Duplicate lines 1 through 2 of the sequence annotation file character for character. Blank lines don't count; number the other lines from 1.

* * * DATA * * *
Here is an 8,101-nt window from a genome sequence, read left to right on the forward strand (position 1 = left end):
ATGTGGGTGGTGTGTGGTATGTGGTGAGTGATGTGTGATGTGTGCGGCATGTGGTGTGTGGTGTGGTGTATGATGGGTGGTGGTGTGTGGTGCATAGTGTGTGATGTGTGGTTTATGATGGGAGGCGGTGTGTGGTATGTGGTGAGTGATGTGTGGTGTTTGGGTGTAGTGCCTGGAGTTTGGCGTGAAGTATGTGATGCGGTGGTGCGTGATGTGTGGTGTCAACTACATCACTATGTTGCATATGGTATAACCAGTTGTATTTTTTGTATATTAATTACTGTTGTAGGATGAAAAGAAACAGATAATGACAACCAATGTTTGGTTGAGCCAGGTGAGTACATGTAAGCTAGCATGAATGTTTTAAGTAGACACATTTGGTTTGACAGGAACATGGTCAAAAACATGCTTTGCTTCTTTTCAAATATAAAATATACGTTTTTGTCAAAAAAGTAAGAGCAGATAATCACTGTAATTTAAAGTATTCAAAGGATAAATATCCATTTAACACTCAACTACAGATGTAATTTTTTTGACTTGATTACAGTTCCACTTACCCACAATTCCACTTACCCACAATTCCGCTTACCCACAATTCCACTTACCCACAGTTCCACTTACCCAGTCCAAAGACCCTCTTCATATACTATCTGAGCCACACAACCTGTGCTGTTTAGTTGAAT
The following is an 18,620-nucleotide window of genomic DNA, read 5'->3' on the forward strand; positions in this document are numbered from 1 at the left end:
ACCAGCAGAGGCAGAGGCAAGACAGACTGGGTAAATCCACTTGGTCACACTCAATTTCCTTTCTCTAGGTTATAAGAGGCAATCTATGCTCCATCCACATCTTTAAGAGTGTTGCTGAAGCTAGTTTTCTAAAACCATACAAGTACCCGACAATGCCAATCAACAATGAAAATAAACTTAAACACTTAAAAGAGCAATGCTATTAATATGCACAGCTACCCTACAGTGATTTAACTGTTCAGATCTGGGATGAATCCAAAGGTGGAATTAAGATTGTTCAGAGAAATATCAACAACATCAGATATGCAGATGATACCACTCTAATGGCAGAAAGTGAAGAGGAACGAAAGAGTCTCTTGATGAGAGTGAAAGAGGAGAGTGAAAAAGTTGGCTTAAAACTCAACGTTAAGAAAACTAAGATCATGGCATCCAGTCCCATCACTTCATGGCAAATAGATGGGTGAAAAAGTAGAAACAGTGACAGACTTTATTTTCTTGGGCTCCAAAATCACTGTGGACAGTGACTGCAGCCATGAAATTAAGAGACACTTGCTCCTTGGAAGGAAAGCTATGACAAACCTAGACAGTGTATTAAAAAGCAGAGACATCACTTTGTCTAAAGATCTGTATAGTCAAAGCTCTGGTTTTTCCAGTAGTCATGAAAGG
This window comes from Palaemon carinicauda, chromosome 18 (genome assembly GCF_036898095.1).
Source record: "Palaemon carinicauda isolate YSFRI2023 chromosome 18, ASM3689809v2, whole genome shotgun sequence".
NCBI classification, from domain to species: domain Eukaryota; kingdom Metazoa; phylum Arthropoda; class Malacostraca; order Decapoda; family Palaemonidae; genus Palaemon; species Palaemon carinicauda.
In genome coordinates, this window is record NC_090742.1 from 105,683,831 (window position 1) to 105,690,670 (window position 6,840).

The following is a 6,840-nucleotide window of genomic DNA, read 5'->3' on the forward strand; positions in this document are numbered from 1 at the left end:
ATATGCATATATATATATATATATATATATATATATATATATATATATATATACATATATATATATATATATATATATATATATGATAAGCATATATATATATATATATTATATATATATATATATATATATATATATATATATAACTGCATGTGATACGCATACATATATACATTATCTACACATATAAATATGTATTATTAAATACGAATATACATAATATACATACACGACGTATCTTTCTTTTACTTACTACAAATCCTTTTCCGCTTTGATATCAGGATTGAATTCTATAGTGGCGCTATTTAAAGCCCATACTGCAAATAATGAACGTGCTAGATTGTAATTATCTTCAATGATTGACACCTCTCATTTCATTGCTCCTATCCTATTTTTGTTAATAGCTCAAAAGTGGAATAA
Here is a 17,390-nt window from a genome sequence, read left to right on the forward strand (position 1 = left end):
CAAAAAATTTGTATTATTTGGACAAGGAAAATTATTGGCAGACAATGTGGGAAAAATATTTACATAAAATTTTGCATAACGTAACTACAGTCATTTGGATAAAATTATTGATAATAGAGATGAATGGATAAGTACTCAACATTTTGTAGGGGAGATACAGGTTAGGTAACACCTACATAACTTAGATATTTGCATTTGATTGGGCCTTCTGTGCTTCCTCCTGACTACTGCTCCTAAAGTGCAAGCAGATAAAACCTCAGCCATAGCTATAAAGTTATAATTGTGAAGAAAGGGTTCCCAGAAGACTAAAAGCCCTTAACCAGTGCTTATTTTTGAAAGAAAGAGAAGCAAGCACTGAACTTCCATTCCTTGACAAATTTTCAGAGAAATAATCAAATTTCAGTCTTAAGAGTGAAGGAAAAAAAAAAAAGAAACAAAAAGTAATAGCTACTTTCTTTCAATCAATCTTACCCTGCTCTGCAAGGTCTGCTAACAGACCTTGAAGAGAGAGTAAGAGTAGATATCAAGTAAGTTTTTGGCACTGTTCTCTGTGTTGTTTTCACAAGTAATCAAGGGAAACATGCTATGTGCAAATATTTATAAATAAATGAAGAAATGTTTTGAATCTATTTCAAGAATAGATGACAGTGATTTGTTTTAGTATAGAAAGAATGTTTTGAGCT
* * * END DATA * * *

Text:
Here is an 8,101-nt window from a genome sequence, read left to right on the forward strand (position 1 = left end):
ATGTGGGTGGTGTGTGGTATGTGGTGAGTGATGTGTGATGTGTGCGGCATGTGGTGTGTGGTGTGGTGTATGATGGGTGGTGGTGTGTGGTGCATAGTGTGTGATGTGTGGTTTATGATGGGAGGCGGTGTGTGGTATGTGGTGAGTGATGTGTGGTGTTTGGGTGTAGTGCCTGGAGTTTGGCGTGAAGTATGTGATGCGGTGGTGCGTGATGTGTGGTGTCAACTACATCACTATGTTGCATATGGTATAACCAGTTGTATTTTTTGTATATTAATTACTGTTGTAGGATGAAAAGAAACAGATAATGACAACCAATGTTTGGTTGAGCCAGGTGAGTACATGTAAGCTAGCATGAATGTTTTAAGTAGACACATTTGGTTTGACAGGAACATGGTCAAAAACATGCTTTGCTTCTTTTCAAATATAAAATATACGTTTTTGTCAAAAAAGTAAGAGCAGATAATCACTGTAATTTAAAGTATTCAAAGGATAAATATCCATTTAACACTCAACTACAGATGTAATTTTTTTGACTTGATTACAGTTCCACTTACCCACAATTCCACTTACCCACAATTCCGCTTACCCACAATTCCACTTACCCACAGTTCCACTTACCCAGTCCAAAGACCCTCTTCATATACTATCTGAGCCACACAACCTGTGCTGTTTAGTTGAAT